Finding the Right Cycle Time - 10 Rules

Type: Rules
Sources: Implementing Lean Software Development, Mary and Tom Poppendieck, Addison Wesley, 2007; own experience; a talk of Mishkin Berteig at Agile 2008

Gist

to explain what influences cycle time in an agile development and how to find the right time for a given situation



Rules and Notes

R1: Think about 1 day, 1 week, or 1 month for a start.

Notes:

  • You don't have to predict a useful cycle time for a whole 1 year project in advance. Start with anything that seems to useful for the next, say, 25% of the project time, but start now.
  • 1 day may seem rediculuos. It isn't. it is likely that people agree to do such an 'experiment'. you get things rolling, everybody is happy about the exercise and you can gather data from your team! Also see R9.

R2: Listen to what your team says.

Ask why every time someone comes up with an argument against a specific cycle time. Account for the natural resistance to change. Do baby steps towards a change
Note: there's also a valid thought against baby steps. If you try to reduce cycle time from 3 months to 2 weeks, it's tempting to go for 4 weeks first. However, if you decide to *start* with 2 weeks, your will double the chances to learn anything useful.

R3: If your cycles get hectic near the end, you should reduce cycle ime to even out the workload.

R4: If your customers are trying to change things while a cycle is underway, if they cannot wait until the next cycle, then your cycle time is too long.

R5: If you cannot release software very often, think about doing smaller cycles (iterations) within larger cycles (increments, releases).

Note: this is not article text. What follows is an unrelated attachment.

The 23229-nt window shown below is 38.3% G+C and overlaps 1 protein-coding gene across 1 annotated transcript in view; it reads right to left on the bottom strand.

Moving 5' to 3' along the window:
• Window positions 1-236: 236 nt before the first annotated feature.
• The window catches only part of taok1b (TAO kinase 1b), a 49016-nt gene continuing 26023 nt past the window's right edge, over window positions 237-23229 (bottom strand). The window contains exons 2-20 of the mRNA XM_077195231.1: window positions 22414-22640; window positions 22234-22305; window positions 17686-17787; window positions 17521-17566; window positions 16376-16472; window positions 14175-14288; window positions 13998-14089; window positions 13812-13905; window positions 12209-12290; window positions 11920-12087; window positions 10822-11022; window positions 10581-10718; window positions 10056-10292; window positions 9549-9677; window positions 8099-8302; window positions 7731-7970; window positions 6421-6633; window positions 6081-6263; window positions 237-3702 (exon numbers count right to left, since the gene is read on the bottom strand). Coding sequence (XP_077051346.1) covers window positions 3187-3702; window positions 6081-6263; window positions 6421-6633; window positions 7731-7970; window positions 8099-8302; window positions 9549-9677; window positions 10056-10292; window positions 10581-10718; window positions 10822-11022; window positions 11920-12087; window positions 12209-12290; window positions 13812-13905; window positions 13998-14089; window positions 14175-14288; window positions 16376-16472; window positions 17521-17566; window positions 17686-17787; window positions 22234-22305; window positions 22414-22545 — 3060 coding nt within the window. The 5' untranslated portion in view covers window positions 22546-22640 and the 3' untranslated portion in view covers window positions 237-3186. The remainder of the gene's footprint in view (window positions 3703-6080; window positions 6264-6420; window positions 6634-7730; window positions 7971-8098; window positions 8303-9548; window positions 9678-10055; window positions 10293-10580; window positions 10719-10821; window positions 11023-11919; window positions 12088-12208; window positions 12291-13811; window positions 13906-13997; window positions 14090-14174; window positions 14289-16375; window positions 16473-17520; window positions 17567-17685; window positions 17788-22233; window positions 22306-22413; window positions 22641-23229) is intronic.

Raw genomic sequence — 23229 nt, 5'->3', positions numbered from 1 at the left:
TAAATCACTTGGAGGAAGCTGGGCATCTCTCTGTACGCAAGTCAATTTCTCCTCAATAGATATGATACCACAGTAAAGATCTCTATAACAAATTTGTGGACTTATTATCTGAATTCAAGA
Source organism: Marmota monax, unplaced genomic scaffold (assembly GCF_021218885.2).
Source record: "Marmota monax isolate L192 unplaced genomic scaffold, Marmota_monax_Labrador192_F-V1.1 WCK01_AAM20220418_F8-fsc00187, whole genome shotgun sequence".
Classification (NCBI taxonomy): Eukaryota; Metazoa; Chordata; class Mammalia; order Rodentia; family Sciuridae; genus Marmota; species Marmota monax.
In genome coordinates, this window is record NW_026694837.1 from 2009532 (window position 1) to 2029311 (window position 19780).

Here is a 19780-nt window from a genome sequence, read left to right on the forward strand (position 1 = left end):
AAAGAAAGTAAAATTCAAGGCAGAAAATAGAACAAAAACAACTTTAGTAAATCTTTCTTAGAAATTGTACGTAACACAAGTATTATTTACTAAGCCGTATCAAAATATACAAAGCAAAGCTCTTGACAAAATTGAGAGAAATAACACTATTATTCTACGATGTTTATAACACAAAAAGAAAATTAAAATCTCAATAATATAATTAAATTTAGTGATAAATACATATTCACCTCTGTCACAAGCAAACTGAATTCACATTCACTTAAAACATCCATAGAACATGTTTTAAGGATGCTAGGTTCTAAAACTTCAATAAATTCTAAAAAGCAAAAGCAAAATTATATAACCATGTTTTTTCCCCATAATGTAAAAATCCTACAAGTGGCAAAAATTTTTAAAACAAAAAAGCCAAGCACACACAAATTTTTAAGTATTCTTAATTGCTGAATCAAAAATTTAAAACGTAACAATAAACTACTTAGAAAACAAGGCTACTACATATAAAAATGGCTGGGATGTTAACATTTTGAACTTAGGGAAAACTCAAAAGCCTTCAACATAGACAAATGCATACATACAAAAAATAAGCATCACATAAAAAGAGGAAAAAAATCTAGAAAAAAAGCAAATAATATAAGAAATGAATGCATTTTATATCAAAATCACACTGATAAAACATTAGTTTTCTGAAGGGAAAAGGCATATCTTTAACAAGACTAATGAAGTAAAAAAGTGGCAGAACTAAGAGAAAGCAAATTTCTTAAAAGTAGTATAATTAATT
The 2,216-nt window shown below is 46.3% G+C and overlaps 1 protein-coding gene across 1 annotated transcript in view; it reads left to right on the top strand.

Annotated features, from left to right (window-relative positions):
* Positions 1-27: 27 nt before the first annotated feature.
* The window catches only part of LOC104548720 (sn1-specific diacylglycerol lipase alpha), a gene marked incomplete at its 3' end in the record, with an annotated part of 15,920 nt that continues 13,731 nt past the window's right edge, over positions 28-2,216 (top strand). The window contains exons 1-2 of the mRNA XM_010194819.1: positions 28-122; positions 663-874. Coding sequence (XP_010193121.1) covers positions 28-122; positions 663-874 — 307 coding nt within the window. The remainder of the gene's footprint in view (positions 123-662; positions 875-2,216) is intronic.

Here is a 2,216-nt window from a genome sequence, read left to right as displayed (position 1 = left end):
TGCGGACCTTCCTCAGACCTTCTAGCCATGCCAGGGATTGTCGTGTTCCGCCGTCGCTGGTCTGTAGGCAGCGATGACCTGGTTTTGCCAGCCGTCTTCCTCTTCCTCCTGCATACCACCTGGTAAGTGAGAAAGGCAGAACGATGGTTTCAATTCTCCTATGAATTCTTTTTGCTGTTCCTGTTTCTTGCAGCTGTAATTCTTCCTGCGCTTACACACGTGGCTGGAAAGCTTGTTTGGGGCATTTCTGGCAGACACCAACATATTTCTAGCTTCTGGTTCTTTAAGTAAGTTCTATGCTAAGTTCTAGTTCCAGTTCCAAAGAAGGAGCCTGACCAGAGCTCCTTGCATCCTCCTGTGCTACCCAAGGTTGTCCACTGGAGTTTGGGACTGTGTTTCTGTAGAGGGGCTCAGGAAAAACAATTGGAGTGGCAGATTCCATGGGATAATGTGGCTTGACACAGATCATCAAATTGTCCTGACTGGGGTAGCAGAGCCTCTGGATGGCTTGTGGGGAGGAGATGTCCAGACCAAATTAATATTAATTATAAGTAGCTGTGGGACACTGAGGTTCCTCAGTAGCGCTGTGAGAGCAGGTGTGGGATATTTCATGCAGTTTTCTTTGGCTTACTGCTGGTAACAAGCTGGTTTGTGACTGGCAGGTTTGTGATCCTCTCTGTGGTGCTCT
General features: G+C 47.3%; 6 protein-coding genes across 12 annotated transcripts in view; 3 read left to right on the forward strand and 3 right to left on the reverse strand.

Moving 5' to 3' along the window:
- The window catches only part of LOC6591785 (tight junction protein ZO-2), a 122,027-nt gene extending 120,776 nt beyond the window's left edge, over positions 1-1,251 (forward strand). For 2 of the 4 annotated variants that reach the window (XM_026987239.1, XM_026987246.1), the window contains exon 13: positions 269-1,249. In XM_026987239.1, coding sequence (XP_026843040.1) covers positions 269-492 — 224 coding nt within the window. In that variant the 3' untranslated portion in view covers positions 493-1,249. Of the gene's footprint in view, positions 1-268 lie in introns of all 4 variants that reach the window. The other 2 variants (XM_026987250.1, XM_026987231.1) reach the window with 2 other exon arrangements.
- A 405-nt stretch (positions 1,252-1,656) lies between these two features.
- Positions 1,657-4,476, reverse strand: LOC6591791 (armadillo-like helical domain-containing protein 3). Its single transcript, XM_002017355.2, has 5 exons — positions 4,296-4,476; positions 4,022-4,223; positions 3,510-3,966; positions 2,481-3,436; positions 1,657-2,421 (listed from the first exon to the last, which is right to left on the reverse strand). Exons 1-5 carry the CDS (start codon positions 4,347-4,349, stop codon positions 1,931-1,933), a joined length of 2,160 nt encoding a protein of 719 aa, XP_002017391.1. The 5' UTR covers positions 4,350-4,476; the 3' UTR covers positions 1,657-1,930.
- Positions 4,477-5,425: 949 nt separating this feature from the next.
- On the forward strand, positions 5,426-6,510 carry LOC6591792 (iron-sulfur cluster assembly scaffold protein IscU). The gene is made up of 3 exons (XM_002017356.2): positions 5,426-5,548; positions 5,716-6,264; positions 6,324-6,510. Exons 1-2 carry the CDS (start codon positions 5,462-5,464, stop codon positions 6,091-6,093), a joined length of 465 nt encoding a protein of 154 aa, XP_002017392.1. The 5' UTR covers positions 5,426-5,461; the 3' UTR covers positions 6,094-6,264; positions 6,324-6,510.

However, make sure that you really can't release more often.
Note: In some organisations, it is painful to change processes so that certain acceptance tests would consume less time. or maybe you have a great many users of your product and you can't find an efficient way to train them new features. But be careful, these arguments may not be the real ones. Keep asking why.

R6: Resist the temptation to do parallel cycles unless you know exactly what you are doing.

It's very hard to maintain a strong notion of 'done' if you do it. Do not assume you need it because otherwise the team would not be utilized properly.
Note: Full utilization will slow your team down. Full stop.

R7: Make sure everyone, especially your customer, understands this one "Time, quality, scope - choose any two." — Greg Larman

R8: If your managers want reports quarterly, surprise them with a telling set of data concerning your progress, not only one cycle's experience or less.

Prove to really being in control and to really getting things done.

R9: If you seem to have a rather gigantic amount of things do be done in your project, go for shorter cycle time.

You will soon have a pretty good sense of your velocity, thus being able to predict what you will be able to achieve.
Note: However, you have to adjust your prediction after the first 2-4. A very effective way of gathering this amount of data is doing EXTREMELY short iterations (1-day) during the first, say, two weeks. This is EXTREMELY useful to get a waterfall team do short iterations. Most people are willing to do an experiment that is that short. See R1.

R10: If more than 1 or 2 features can't be completed within one cycle, break the features down.

Costs, Savings

<Would be great. What does it take to implement those rules? What does it give?>

Side effects

<Is there anything that happend or will happen as one implements the rules? This relates to both wanted and unwanted effects ('unwanted' does not imply 'negative').>

Quotes

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